Minimalism goes west at Anderson Ranch exhibition in Snowmass Village

The group exhibition "...of sifting/flowers in the gravels/at the end of the ice age" opened at Anderson Ranch's Patton Malott Gallery last week.
Courtesy photo |

If You Go …

What: Group exhibition by Burnham Arndt, Sophia Dixon Dillo, Chris Hassig and Elliot Norquist

Where: Patton Malott Gallery, Anderson Ranch Arts Center

When: Through Dec. 8

How much: Free

More info:

When you think about “Western art” you may think of cowboy portraits or grand landscapes or ambitious land art pieces. Four contemporary Western artists are asking you to think about something else in a new Anderson Ranch Arts Center group exhibition: minimalism.

Curated by local artist Chris Hassig, the show features his work alongside photos, drawings and sculpture by Burnham Arndt, works on paper by Crestone’s Sophia Dixon Dillo and mounted steel pieces by longtime Colorado Rocky Mountain School teacher Elliot Norquist.

“Tying all of them together was this concept of minimalism and a certain lens of western perspective,” Hassig said last week at the exhibition opening.

The works in the show, on view through Dec. 8 at the Patton Malott Gallery, often paradoxically arrive at minimalism through extreme and painstaking detail. The show aptly takes its title — “…of sifting/flowers in the gravels/at the end of the ice age” — from a poem by Gary Snyder.

Dillo’s extraordinary pieces mold and shape detailed patterns in machine-like detail on white paper, manipulated with a scalpel by the artist. Overhead, her translucent paper “Silver Clouds” sculptures cast shadows on the walls that evoke, as Hassig put it, the “thin atmosphere, harsh sunlight, crisp shadows” of the high desert.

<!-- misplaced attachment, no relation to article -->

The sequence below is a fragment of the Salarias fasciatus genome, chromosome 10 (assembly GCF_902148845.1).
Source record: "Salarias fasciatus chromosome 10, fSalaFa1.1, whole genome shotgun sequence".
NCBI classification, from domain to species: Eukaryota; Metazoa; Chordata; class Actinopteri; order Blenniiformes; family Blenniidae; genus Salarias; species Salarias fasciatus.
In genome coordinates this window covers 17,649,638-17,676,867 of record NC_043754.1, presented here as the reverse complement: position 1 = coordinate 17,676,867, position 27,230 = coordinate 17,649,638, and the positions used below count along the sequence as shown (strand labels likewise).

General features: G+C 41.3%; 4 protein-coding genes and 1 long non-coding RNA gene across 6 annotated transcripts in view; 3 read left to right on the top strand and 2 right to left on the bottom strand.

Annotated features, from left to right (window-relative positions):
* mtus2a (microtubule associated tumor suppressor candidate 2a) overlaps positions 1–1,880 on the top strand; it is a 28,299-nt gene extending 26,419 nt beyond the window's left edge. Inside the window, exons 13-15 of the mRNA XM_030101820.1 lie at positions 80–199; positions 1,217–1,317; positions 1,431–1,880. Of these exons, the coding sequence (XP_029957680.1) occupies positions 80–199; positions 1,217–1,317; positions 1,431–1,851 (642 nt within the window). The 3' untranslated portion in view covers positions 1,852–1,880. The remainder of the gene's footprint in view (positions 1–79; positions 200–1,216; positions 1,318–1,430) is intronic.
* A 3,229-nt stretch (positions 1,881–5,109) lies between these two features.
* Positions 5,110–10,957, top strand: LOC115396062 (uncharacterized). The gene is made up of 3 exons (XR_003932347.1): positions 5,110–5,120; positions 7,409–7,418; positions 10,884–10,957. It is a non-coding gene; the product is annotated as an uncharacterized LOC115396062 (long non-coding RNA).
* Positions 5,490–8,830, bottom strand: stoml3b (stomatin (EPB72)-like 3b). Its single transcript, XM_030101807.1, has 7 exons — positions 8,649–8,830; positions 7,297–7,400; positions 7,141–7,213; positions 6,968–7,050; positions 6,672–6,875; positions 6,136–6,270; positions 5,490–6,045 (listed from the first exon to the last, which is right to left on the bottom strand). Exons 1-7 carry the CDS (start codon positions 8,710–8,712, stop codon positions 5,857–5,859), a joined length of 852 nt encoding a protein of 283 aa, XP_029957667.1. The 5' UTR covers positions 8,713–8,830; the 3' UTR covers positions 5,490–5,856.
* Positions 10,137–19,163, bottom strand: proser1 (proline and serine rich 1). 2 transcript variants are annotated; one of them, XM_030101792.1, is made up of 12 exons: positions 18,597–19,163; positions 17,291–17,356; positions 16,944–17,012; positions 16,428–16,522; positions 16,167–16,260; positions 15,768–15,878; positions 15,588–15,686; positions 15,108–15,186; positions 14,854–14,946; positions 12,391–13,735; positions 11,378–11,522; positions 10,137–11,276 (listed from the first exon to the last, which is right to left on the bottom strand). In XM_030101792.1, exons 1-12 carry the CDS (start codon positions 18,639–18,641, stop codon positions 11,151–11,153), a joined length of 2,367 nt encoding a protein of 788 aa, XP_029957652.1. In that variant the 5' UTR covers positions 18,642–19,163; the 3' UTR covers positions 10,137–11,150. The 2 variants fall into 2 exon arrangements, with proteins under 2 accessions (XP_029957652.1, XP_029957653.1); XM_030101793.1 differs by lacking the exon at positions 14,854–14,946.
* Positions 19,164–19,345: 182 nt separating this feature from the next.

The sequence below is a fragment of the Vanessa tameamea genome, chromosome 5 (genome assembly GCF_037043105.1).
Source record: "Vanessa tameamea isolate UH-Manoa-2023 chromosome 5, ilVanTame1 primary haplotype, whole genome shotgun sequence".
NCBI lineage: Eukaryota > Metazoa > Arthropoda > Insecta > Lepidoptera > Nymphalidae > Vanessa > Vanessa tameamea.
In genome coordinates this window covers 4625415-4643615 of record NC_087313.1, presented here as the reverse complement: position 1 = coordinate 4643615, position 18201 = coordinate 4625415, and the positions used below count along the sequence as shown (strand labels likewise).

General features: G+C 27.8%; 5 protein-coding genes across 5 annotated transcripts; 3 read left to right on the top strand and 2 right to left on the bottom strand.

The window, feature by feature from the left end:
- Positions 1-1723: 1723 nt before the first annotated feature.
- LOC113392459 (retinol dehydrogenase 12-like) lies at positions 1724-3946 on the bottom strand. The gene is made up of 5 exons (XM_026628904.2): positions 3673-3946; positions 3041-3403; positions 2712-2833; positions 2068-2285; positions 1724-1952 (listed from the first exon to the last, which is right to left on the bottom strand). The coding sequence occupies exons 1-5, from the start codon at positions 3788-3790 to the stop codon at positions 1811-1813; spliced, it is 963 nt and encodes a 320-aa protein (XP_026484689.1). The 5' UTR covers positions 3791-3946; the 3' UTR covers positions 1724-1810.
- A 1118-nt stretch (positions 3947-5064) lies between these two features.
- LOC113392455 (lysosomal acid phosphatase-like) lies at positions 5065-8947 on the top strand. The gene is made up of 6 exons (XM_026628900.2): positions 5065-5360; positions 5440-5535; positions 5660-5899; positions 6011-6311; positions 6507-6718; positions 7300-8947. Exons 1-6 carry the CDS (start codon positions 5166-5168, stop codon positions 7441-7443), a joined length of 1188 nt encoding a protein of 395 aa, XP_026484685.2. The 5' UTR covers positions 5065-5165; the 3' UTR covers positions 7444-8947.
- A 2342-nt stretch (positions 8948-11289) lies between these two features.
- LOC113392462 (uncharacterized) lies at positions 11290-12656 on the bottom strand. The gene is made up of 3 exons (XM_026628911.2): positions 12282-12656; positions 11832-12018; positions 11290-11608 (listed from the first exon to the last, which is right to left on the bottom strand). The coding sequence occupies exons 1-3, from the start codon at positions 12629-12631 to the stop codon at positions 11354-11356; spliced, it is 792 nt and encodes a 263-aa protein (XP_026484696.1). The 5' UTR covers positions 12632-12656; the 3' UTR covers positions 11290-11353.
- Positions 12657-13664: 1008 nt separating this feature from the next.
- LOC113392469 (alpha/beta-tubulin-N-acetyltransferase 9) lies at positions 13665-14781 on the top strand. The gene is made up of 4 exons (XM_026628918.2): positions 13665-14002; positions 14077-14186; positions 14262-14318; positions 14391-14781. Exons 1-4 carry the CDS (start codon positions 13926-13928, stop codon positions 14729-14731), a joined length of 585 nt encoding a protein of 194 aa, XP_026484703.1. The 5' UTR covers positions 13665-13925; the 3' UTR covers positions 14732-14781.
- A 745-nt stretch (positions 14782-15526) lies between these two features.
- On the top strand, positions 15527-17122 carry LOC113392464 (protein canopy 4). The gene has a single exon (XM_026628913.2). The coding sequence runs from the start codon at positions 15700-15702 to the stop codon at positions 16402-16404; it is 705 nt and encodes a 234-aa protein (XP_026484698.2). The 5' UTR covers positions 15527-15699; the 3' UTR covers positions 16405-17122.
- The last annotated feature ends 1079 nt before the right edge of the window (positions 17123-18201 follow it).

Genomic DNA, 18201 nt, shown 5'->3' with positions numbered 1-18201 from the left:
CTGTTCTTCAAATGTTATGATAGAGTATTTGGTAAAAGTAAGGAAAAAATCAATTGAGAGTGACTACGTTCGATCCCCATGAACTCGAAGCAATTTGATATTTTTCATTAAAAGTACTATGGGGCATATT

Norquist’s painted steel geometric shapes mounted on the gallery walls take a cue from large-scale land art installations, set against a desert landscape in Santa Fe, New Mexico, that he made early in his career.

“I’ve always considered him an influence on my work,” said Hassig, “especially in counter-balancing my tendency toward obsessive detail and the overwrought nature of things.”

Arndt, best known locally for his mountain photography, showcases multi-layered ink and encaustic drawings of minute detail that echo the kinds of patterns you might see in leaves or blades of grass in extreme close-up (the Art Base in Basalt is hosting more of these works in a solo show in January). He’s also fashioned nature itself — river willows — into freestanding sculptures.

“He spends a lot of time walking around and looking around and contemplating nature and living this monk-like existence with nature,” Hassig said. “But he’s a very deep thinker and he needed to have a show that brought him a little bit more into the public realm.”

Arndt also turned Hassig on to Dillo’s paper pieces (she lives at the Crestone Mountain Zen Center): “He said, ‘Oh you’ve got to see her work!’” Hassig said. “It will scratch every obsessive bone in your body.”

Hassig’s obsessive tendencies are on display in the Carbondale native’s mixed-media pieces. Like Arndt’s work, they also take a cue from nature. A series of ink, charcoal, watercolor and graphite pieces draw inspiration from geographical strata models (those drawings where you can see layers of Earth as if it’s been cut in half).

“Altogether, one can see how we’ve come from different ways of observing the world and making work,” Hassig wrote in his curatorial statement for the show, “how we’ve been subtly or overtly affected by the landscape, and how we’ve each arrived at unique versions of minimalism that capitalize on its ability to create focus.”

Activities & Events